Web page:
Another risk factor that could postpone the turnaround in margins is Amazon’s management itself. Although most recent quarters suggest that the company has cut back significantly on its previously planned CapEx for 2022, we still don’t know what their plans are for 2023. This is another important factor to look out for on the Q4 2022 earnings call. Amazon spent ~$61 billion on CapEx in 2021 and is expected to stick to the same amount in 2022. If management would announce a significantly higher budget for 2023 this could increase depreciation expense materially resulting in deteriorating margins. As Amazon depreciates 5-6% of its net property, plant and equipment a quarter a CapEx plan of +10-15% yoy for 2022 wouldn’t hurt the bottom line that much. However, an increase of a somewhat greater extent could have a much more noticeable impact.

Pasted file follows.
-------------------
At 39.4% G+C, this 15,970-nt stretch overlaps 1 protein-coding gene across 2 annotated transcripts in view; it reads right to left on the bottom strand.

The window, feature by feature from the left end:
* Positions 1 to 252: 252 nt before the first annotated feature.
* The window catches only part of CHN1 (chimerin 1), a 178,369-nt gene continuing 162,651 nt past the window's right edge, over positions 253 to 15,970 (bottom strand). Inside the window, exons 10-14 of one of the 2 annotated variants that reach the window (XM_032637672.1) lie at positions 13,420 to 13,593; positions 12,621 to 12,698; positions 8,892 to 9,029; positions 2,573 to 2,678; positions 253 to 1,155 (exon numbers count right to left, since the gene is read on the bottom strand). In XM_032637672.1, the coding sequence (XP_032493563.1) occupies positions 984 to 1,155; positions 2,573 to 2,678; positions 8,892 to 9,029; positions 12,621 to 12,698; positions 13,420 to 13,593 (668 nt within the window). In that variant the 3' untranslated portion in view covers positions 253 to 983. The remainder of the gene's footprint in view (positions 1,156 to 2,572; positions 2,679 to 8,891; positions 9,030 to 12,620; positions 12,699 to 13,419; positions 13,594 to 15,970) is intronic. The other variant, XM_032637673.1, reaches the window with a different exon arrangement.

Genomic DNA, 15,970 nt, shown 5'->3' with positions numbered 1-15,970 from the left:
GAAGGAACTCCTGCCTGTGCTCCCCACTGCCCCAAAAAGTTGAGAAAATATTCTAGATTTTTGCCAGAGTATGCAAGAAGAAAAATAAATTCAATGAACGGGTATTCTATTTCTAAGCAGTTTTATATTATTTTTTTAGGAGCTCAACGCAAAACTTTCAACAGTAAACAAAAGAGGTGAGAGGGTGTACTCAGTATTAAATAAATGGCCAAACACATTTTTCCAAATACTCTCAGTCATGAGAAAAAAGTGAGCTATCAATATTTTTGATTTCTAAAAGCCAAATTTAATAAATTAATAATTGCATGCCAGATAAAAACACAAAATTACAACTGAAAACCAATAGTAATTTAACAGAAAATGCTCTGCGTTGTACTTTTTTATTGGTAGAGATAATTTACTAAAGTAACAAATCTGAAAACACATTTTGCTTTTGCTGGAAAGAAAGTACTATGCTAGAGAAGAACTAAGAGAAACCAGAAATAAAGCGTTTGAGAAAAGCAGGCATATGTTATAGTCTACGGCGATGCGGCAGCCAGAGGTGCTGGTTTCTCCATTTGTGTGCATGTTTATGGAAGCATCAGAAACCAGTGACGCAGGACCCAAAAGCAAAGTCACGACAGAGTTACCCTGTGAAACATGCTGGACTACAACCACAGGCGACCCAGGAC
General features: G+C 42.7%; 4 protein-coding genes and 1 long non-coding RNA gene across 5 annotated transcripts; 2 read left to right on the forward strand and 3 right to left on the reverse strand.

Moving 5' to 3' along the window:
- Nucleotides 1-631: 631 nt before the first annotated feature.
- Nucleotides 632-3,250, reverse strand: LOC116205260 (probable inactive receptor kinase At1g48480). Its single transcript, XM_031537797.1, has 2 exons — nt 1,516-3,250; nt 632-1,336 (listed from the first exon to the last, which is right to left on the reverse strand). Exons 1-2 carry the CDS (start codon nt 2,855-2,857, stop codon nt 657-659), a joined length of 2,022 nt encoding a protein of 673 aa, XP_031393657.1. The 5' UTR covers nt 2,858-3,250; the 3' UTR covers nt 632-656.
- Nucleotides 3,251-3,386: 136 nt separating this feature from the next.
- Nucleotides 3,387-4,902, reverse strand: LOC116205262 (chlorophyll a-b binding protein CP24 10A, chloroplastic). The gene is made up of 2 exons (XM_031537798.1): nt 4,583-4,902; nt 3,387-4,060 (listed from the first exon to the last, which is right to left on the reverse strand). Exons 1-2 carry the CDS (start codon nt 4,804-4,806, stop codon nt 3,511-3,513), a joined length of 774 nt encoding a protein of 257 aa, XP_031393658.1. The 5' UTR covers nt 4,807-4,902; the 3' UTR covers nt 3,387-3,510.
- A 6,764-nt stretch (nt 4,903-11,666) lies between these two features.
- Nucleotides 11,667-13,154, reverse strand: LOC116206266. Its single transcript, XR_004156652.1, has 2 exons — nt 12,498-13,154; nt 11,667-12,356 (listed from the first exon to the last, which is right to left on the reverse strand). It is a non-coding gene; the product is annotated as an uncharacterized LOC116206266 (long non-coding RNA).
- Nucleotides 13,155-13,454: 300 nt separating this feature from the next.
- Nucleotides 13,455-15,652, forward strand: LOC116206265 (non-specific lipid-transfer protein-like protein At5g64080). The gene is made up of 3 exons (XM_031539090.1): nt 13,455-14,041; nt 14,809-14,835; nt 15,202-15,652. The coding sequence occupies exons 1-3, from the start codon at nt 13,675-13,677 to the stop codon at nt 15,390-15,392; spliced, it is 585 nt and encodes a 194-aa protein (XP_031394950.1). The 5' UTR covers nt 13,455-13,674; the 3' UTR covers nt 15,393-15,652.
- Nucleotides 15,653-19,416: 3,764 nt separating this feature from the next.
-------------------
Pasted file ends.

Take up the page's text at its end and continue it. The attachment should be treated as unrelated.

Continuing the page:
Finally, another important risk factor is potential further cost inflation that cost Amazon already billions this year. As shown previously most external input costs show moderation, although continued wage pressures are probably an exception. It’s worth to keep an eye on that as well.
Amazon’s bottom line has seen extreme fluctuation in recent years. I believe this may have come to an end and a new era of rising margins has begun. Share price should follow increasing profits making current depressed levels an excellent long-term entry point. Even in a conservative valuation scenario, share price could almost double in 5 years with significant upside potential.